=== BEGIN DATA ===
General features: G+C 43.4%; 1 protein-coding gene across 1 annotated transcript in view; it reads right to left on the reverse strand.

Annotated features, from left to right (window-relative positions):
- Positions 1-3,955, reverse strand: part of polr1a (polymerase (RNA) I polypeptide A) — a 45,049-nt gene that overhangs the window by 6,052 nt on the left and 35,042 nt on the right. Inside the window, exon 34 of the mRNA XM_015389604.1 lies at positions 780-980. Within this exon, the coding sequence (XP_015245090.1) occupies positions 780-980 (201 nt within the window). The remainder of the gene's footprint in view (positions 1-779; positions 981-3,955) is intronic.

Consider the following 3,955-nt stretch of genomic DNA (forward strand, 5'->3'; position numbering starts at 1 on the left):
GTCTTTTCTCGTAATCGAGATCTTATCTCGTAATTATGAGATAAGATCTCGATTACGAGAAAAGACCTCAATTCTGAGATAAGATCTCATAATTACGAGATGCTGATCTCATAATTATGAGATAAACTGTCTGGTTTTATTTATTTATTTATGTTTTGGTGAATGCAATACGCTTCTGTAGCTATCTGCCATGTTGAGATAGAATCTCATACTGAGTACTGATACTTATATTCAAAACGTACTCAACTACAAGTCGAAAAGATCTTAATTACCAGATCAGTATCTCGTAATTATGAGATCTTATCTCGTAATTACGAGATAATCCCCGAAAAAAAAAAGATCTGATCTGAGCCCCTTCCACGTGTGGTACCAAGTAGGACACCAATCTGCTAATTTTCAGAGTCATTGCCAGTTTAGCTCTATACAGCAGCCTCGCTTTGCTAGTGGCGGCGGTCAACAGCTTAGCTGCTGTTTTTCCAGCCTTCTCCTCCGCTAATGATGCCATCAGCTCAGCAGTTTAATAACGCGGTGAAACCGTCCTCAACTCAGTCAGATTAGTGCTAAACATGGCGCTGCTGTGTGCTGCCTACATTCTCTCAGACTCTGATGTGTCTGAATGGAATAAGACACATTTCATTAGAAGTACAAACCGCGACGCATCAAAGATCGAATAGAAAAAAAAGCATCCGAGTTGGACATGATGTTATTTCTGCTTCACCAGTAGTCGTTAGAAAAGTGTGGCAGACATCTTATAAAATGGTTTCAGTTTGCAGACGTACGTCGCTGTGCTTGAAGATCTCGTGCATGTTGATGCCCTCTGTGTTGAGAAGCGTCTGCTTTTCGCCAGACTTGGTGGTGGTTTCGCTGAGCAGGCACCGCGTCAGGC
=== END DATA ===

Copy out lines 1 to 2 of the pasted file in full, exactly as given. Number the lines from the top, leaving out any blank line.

General features: G+C 43.4%; 1 protein-coding gene across 1 annotated transcript in view; it reads right to left on the reverse strand.

Annotated features, from left to right (window-relative positions):